On the back was a label which read This Is A Conversation Starter, to encourage people to talk about mental health.

Cody inspired our logo
Cody inspired our logo (Credit: TIACS/Trade Mutts)
Us with a shipment of stock
Us with a shipment of stock (Credit: TIACS/Trade Mutts)

In March 2018, we proudly took some sample shirts to the local pub.

‘They’re great, where can I get one?’ person after person asked us.

Soon, word about our brand had spread, and we were even featured on 9NEWS.

Afterwards, the orders flooded in, and Ed and I were rushed off our feet.

To generate buzz, we asked customers to snap a photo of themselves wearing our shirts on Fridays, and share it on social media with the hashtag #funkyshirtfridays to help the conversation around mental health keep flowing.

‘Look at this!’ I said to Ed as people posted photos of themselves from all over Australia and as far away as Antarctica.

When one customer, Brad, came into the warehouse to buy some shirts, I was blown away by his story.

‘These shirts mean so much,’ he said, explaining his 18-year-old son had died by suicide.

It was people like him that were the driving force behind running our business – to start a culture shift and get tradies and blokes talking about mental health and, ultimately, prevent suicide.

As owning a business started to overwhelm me, I struggled with stress and my own mental health.

It got me thinking.

Where do people go once they’ve opened up about their problems?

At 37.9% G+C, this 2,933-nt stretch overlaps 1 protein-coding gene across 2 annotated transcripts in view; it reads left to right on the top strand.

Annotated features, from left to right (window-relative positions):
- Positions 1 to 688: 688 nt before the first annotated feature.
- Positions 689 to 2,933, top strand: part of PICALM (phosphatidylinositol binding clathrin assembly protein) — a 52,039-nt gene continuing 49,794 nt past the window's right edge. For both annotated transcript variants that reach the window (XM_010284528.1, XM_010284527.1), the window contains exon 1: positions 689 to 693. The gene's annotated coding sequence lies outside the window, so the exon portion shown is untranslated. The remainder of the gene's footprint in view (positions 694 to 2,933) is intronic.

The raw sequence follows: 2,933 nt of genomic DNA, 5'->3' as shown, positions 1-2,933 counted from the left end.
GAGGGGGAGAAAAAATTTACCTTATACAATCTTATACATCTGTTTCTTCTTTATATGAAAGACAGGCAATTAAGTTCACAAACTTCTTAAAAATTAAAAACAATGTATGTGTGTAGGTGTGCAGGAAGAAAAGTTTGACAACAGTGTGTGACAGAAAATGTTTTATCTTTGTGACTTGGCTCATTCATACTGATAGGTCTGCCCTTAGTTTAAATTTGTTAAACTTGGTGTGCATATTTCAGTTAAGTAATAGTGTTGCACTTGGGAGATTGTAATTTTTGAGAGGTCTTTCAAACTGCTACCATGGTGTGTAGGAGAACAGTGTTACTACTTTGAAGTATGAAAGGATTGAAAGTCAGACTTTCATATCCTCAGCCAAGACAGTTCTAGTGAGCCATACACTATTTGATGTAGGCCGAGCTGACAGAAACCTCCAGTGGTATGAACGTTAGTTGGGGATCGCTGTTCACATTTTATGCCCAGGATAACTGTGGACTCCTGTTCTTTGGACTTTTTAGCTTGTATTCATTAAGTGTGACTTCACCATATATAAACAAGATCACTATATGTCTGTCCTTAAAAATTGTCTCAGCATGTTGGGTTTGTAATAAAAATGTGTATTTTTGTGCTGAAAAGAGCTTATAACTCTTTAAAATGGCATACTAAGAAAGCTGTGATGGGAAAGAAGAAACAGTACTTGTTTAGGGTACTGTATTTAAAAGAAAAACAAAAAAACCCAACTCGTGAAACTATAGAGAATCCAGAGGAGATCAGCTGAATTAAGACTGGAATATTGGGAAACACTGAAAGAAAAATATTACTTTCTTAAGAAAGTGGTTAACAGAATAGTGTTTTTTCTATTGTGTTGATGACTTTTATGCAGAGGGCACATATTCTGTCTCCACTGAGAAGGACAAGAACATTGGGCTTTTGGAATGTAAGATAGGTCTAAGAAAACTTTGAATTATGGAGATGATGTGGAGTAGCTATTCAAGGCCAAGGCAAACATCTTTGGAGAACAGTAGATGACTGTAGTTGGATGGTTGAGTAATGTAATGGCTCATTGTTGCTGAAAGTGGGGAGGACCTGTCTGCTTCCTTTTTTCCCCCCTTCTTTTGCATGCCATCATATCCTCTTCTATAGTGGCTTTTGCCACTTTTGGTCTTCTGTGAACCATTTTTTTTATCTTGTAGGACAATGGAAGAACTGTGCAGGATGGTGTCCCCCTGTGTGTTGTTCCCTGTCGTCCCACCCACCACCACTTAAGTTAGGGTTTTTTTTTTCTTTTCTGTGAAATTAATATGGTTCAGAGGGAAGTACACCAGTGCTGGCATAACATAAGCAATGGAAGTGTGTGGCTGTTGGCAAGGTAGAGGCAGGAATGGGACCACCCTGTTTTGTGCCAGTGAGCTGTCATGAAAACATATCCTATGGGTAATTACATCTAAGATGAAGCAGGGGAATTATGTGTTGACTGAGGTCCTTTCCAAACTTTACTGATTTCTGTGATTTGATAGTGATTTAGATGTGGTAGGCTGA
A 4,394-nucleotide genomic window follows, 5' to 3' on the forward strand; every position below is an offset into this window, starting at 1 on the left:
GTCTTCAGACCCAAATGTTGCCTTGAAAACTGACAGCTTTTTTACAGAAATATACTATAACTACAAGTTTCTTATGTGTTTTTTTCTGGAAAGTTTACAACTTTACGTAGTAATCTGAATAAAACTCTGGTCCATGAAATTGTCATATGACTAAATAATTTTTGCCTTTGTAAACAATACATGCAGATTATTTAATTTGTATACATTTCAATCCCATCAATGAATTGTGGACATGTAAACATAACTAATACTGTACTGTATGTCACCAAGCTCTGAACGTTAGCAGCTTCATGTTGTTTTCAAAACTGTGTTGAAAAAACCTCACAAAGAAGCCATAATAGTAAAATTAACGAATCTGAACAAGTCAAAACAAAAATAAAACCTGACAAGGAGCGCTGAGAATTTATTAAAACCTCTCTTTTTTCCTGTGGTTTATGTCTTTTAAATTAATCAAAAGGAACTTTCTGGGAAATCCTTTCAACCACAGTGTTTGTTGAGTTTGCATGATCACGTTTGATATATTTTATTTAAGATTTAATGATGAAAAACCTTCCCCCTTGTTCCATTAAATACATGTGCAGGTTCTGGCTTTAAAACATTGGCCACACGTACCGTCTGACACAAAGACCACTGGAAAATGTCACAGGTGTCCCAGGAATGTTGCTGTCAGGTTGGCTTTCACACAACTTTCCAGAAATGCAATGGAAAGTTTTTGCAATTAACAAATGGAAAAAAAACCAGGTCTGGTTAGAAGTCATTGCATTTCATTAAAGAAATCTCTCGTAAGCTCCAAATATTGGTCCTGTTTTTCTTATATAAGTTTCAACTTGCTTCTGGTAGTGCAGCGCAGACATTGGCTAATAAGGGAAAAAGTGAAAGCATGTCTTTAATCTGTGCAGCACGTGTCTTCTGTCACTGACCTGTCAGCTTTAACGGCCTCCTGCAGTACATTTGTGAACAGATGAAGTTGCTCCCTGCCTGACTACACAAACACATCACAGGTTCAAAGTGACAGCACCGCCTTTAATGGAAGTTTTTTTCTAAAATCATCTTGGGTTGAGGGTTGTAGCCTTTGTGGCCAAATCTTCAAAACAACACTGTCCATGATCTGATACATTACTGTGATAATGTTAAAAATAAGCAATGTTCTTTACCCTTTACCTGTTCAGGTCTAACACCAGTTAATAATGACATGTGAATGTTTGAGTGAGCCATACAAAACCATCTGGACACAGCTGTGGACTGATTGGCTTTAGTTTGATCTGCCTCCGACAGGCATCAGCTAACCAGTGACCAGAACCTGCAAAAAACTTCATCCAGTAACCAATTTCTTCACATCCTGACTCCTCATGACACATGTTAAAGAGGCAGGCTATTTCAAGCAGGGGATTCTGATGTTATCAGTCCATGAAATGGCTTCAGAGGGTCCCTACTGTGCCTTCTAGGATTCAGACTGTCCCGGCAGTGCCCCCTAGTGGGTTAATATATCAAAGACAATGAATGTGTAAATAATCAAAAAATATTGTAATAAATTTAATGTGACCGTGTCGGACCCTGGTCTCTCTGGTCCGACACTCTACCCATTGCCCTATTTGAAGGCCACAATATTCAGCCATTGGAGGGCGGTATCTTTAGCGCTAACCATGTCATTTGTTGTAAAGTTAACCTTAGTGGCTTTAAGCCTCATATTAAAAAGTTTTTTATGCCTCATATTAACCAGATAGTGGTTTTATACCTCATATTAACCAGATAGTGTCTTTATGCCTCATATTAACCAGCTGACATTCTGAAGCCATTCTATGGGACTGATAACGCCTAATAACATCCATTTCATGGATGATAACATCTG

Our shirts are being worn as far away as Pogo Gold Mine in Alaska
Our shirts are being worn as far away as Pogo Gold Mine in Alaska (Credit: TIACS/Trade Mutts)
Our shirts being worn at the Gympie Music Muster
(Credit: TIACS/Trade Mutts)

It can take time and money to see a GP for a mental care health plan and find a counsellor.

‘It’s easier to go to the pub,’ I said to Ed, frustrated.

Keen to put our profits into mental health, we hit on a great idea, setting up a free counselling service.

So, in June 2020, using half the profits from TradeMutt, we launched TIACS – This Is A Conversation Starter – a free counselling service for tradies, truckies, blue collar workers and their families.

It grew and grew, and in November last year we were blown away that two larrikins like us were nominated for Queensland Australian of the Year. As we had a yarn to Premier Annastacia Palaszczuk in our TradeMutt shirts, I could hardly believe it.

‘I’m so proud of you,’ my mum Loretta, 65, said.

To date, our team of 14 counsellors have helped over 13,000 people and given free support valued at over $2 million. The TradeMutt journey has helped Ed and me too.

It’s taught me the importance of looking after my own mental health.

I’m overwhelmed by the messages of support and thanks from our community of legends.

Watch out, because the TradeMutt boys are only just getting started. ●


Ed Ross, 29, says:

When Dan’s mate died, I tried to use humour to take his mind off it rather than working through it.

Neither of us were equipped to deal with it.

I’m so pleased TradeMutt has helped change the conversation around mental health and impacted so many people’s lives for the better.

For more


• For more information, visit trademutt.com and tiacs.org
• If you are struggling and need support, contact Lifeline for free 24/7 on 13 11 14 (Aus) or 0800 543 354 (NZ).